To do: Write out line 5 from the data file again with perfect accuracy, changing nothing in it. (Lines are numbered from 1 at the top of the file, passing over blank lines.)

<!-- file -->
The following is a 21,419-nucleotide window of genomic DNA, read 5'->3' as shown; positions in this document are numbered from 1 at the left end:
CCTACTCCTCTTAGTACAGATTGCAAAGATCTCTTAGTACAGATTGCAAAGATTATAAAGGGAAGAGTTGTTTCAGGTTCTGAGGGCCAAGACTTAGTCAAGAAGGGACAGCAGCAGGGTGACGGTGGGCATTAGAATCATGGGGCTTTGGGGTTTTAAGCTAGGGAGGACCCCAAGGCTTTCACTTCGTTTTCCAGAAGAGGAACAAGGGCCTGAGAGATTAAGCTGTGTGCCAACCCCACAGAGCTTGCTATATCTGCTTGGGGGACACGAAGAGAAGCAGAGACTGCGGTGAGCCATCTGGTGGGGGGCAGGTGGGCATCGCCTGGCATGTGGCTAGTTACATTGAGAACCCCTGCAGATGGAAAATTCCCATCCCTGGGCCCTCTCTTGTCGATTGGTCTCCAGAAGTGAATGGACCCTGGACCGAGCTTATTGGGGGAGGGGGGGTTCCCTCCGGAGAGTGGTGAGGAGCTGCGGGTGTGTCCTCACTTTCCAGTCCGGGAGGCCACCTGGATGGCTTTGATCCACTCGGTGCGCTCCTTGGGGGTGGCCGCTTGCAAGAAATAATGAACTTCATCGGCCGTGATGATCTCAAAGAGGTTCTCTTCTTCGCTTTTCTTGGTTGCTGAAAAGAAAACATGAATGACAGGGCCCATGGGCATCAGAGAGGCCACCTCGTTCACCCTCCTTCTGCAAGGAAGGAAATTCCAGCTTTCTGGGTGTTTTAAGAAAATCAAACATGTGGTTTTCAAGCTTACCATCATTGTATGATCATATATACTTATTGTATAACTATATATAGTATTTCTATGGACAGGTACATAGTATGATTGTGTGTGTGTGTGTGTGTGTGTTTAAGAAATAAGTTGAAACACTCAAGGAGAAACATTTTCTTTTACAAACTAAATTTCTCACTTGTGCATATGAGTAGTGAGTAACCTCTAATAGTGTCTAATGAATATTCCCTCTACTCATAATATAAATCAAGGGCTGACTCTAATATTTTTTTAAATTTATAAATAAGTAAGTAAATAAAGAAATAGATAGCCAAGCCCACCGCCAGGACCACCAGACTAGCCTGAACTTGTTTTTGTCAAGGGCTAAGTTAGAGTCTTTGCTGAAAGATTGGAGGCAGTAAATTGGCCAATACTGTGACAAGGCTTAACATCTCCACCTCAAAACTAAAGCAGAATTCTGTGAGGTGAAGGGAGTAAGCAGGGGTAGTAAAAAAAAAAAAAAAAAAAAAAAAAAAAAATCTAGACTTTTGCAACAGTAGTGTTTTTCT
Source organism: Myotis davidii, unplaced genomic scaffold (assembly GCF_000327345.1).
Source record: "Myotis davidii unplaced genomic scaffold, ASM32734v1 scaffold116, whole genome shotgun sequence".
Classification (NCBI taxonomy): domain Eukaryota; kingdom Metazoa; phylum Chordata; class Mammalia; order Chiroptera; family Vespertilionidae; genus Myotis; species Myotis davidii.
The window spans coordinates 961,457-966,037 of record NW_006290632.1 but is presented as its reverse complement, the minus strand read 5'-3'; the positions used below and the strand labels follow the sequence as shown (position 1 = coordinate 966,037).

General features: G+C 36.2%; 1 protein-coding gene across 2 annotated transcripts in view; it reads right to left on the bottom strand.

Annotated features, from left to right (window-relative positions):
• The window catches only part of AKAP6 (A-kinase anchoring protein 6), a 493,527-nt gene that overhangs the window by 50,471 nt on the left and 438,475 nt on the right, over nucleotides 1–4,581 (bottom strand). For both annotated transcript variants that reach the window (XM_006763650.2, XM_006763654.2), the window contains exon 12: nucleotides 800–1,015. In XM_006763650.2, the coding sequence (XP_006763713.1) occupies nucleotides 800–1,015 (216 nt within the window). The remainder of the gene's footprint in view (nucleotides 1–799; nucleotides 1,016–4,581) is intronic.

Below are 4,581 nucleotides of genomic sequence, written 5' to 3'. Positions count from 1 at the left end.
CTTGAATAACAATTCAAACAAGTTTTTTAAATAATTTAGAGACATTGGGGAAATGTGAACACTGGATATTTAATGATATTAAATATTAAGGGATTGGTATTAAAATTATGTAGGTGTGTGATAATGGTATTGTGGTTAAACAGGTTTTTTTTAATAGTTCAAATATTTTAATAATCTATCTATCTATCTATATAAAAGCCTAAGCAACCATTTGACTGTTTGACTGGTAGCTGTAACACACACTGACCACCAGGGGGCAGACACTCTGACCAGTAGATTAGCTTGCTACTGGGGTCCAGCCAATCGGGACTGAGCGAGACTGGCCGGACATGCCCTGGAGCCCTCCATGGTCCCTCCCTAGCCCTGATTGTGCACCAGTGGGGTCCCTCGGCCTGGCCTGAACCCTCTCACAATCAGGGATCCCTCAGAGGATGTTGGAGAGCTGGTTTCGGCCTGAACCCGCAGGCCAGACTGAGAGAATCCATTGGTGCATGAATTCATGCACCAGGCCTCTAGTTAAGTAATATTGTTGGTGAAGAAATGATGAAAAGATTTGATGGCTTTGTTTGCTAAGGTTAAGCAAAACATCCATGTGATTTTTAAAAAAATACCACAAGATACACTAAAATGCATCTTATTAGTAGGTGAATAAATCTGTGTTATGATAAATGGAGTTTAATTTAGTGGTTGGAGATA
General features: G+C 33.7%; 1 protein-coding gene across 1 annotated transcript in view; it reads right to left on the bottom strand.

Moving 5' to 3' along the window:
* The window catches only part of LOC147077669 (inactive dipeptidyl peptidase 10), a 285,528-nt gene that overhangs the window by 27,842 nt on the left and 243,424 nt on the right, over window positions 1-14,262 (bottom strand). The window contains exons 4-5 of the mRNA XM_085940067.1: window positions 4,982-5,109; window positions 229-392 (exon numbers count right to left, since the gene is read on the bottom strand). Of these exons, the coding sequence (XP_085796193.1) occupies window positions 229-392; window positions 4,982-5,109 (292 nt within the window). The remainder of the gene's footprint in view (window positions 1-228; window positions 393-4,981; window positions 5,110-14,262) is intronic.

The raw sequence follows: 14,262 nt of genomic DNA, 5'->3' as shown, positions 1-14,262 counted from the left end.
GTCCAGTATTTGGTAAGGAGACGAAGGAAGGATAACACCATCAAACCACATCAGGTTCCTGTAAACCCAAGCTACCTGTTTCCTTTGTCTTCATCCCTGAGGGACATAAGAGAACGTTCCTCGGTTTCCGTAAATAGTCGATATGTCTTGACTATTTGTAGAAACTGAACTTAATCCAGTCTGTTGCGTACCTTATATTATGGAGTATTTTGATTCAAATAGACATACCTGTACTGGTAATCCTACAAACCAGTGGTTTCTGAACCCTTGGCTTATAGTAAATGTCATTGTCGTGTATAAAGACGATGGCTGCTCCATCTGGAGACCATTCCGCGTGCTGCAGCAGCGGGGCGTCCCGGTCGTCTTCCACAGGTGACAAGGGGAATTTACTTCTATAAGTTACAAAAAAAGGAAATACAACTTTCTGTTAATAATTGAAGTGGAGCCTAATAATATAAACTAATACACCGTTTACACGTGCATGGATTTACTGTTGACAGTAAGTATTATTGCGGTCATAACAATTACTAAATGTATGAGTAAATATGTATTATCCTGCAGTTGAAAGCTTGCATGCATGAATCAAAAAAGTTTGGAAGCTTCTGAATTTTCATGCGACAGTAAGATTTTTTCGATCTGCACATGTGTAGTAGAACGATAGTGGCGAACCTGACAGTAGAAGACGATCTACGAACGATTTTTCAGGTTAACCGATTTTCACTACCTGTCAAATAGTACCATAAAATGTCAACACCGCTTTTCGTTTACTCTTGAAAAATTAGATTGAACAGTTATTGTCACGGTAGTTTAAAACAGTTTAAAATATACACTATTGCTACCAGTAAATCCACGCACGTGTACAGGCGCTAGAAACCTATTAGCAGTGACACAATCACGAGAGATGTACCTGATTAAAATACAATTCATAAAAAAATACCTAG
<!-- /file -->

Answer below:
Classification (NCBI taxonomy): domain Eukaryota; kingdom Metazoa; phylum Chordata; class Mammalia; order Chiroptera; family Vespertilionidae; genus Myotis; species Myotis davidii.